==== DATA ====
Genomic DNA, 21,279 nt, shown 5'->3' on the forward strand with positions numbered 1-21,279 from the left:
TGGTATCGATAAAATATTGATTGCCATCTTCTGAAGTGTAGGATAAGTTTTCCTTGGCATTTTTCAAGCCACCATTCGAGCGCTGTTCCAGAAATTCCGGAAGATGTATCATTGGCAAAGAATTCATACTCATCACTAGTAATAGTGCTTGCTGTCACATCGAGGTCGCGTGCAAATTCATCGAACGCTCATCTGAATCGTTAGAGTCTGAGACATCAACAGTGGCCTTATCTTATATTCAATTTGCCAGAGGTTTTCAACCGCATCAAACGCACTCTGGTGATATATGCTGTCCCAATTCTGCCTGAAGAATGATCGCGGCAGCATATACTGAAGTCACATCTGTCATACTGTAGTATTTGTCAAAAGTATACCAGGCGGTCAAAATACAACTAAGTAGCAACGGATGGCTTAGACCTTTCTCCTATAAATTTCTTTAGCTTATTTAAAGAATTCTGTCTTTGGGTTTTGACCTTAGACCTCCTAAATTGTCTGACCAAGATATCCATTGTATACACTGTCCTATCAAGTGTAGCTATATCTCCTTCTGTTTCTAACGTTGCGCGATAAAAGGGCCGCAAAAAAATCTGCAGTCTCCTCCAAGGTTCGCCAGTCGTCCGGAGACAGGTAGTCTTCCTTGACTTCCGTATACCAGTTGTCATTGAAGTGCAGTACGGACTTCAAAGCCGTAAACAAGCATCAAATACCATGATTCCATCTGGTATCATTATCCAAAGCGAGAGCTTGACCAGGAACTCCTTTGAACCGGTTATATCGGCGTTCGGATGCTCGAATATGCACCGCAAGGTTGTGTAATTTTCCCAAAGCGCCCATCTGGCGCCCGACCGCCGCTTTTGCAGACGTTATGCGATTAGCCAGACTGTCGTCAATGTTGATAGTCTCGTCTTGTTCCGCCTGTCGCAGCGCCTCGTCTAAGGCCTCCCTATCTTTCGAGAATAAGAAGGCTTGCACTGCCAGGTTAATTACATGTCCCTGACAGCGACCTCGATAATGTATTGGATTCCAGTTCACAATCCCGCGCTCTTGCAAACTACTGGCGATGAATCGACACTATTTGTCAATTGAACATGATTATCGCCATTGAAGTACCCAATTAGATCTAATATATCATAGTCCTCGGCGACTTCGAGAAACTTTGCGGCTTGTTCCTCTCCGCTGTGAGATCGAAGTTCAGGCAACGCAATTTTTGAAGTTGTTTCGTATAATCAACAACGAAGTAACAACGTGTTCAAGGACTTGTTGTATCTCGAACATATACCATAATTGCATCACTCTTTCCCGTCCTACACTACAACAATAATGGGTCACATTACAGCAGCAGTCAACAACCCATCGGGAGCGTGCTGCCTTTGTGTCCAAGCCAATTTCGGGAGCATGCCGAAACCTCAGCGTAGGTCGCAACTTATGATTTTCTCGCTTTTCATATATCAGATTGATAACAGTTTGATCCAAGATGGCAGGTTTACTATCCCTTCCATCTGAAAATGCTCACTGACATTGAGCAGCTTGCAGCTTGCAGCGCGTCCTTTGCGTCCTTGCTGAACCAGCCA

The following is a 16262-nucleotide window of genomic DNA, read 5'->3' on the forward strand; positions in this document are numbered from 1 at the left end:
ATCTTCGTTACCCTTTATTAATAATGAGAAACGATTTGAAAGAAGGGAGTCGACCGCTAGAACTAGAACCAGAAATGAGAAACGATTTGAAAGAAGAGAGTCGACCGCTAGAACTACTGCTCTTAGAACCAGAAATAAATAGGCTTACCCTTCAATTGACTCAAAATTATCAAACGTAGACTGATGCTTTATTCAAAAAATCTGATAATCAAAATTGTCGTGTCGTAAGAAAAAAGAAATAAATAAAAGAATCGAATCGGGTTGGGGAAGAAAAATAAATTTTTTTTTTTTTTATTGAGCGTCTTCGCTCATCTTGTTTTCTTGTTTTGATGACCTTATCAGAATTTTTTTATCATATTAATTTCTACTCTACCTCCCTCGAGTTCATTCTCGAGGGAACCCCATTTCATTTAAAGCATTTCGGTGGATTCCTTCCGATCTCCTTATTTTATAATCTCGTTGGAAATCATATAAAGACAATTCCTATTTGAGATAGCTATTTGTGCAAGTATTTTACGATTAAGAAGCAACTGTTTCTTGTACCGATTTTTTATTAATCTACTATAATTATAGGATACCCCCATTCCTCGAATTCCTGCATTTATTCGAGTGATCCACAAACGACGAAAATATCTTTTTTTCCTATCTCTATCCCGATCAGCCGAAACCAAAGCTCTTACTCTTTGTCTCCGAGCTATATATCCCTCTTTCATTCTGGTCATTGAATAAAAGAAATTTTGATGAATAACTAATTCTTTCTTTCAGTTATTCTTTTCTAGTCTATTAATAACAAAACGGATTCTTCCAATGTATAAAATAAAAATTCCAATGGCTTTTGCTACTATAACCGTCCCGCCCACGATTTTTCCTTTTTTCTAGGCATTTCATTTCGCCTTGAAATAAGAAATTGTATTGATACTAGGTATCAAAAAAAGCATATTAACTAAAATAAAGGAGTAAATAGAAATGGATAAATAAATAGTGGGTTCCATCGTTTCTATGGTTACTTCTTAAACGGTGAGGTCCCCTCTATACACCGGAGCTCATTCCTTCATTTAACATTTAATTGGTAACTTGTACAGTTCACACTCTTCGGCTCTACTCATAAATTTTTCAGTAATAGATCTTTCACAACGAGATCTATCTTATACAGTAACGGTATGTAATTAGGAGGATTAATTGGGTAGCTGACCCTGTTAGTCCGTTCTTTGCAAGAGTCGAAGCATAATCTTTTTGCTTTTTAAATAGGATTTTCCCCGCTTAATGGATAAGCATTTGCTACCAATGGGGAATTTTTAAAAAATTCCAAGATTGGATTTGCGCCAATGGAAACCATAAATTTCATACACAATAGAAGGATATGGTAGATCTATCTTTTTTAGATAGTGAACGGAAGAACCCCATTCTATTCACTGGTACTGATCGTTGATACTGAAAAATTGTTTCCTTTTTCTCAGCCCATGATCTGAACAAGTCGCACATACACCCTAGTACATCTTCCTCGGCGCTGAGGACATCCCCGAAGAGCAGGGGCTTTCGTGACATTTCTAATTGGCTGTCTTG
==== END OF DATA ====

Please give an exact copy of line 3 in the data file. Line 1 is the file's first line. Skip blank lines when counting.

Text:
The following is a 16262-nucleotide window of genomic DNA, read 5'->3' on the forward strand; positions in this document are numbered from 1 at the left end: